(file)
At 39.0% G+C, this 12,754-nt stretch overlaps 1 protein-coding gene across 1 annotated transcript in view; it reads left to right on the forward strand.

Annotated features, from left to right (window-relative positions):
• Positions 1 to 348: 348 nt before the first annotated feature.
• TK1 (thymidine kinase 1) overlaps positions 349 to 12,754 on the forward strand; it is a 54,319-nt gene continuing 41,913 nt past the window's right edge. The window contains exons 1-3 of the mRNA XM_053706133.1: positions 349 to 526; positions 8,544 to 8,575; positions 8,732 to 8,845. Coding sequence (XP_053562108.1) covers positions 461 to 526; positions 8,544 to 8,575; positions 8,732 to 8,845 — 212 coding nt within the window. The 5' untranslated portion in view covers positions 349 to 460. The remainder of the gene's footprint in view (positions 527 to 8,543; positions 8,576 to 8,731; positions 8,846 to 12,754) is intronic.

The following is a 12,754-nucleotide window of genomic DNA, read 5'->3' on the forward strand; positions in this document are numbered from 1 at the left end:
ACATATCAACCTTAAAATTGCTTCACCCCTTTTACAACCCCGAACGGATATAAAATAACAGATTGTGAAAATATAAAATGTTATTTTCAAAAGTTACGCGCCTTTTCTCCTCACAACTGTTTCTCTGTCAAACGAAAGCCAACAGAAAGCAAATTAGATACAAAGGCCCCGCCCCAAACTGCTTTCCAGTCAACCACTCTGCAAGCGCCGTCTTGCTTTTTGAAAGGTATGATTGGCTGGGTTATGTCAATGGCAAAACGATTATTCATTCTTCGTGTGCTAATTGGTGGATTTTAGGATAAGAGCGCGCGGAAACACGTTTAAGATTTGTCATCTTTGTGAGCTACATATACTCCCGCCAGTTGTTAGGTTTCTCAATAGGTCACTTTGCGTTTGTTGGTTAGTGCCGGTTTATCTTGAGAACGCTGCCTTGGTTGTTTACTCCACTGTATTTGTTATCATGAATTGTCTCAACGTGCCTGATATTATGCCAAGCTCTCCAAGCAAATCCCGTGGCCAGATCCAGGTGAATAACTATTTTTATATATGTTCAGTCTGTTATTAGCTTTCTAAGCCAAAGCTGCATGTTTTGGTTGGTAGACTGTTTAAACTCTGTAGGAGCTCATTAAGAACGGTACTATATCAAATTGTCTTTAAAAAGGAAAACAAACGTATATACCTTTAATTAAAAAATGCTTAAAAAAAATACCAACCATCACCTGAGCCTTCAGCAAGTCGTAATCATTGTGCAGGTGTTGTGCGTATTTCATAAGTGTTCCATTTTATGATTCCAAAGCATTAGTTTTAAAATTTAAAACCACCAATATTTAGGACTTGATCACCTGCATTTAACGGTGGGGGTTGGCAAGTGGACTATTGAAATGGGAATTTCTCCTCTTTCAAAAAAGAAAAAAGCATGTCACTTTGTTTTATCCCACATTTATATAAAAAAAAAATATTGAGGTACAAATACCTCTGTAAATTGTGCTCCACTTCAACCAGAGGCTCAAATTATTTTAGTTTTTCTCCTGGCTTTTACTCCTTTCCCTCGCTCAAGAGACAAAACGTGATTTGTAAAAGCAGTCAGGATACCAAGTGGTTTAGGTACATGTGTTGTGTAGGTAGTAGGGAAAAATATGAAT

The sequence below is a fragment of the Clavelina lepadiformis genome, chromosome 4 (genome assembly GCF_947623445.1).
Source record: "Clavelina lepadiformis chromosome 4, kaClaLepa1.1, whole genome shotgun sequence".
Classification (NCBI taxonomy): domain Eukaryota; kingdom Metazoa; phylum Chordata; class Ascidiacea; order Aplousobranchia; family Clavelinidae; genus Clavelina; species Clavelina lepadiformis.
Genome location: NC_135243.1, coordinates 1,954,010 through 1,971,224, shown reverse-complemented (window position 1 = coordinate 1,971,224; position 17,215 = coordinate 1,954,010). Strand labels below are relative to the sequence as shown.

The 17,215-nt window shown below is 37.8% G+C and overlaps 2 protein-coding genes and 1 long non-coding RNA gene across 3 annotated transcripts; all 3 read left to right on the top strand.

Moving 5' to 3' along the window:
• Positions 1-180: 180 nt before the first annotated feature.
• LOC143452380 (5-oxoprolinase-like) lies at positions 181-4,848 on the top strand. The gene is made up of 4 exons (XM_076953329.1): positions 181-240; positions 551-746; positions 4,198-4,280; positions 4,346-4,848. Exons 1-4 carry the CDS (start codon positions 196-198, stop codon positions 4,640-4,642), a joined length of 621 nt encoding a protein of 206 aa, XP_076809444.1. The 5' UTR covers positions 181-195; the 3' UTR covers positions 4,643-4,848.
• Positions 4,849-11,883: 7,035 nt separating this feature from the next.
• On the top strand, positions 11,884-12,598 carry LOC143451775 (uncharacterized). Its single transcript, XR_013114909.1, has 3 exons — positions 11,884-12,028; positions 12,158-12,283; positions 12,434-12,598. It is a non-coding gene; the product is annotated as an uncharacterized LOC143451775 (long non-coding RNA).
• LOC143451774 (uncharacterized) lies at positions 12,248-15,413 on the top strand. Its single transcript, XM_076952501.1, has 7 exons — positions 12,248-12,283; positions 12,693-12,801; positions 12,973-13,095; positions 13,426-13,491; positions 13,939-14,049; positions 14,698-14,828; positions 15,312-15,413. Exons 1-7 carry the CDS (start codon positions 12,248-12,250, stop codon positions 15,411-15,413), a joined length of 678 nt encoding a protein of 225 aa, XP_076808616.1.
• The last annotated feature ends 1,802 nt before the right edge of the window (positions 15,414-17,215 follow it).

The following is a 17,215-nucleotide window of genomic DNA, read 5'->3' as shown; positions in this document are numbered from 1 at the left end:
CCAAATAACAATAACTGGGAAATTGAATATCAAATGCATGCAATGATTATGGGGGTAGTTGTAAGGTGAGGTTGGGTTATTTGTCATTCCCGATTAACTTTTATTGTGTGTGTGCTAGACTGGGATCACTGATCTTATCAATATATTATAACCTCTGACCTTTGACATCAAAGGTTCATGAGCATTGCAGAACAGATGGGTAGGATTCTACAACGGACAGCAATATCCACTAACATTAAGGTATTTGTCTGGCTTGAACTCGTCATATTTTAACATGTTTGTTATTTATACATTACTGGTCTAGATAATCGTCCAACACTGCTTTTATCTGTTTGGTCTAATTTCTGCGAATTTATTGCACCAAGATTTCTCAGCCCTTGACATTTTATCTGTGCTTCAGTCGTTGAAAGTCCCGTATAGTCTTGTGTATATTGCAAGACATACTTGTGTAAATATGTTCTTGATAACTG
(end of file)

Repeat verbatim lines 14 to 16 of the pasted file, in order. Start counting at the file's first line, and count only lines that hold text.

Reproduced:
• LOC143452380 (5-oxoprolinase-like) lies at positions 181-4,848 on the top strand. The gene is made up of 4 exons (XM_076953329.1): positions 181-240; positions 551-746; positions 4,198-4,280; positions 4,346-4,848. Exons 1-4 carry the CDS (start codon positions 196-198, stop codon positions 4,640-4,642), a joined length of 621 nt encoding a protein of 206 aa, XP_076809444.1. The 5' UTR covers positions 181-195; the 3' UTR covers positions 4,643-4,848.
• Positions 4,849-11,883: 7,035 nt separating this feature from the next.
• On the top strand, positions 11,884-12,598 carry LOC143451775 (uncharacterized). Its single transcript, XR_013114909.1, has 3 exons — positions 11,884-12,028; positions 12,158-12,283; positions 12,434-12,598. It is a non-coding gene; the product is annotated as an uncharacterized LOC143451775 (long non-coding RNA).